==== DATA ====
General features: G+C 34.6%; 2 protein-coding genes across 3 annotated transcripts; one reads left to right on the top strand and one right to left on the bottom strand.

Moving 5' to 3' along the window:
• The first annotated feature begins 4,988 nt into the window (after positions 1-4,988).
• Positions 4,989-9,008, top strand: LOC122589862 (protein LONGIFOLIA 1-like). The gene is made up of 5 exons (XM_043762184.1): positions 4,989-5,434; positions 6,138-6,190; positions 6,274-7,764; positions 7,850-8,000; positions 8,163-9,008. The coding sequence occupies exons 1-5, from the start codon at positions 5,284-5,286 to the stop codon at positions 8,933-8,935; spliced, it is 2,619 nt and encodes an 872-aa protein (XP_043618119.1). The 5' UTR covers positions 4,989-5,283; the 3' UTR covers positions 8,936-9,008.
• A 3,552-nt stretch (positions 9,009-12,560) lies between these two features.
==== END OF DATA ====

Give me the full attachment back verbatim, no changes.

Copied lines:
General features: G+C 34.6%; 2 protein-coding genes across 3 annotated transcripts; one reads left to right on the top strand and one right to left on the bottom strand.

Moving 5' to 3' along the window:
• The first annotated feature begins 4,988 nt into the window (after positions 1-4,988).
• Positions 4,989-9,008, top strand: LOC122589862 (protein LONGIFOLIA 1-like). The gene is made up of 5 exons (XM_043762184.1): positions 4,989-5,434; positions 6,138-6,190; positions 6,274-7,764; positions 7,850-8,000; positions 8,163-9,008. The coding sequence occupies exons 1-5, from the start codon at positions 5,284-5,286 to the stop codon at positions 8,933-8,935; spliced, it is 2,619 nt and encodes an 872-aa protein (XP_043618119.1). The 5' UTR covers positions 4,989-5,283; the 3' UTR covers positions 8,936-9,008.
• A 3,552-nt stretch (positions 9,009-12,560) lies between these two features.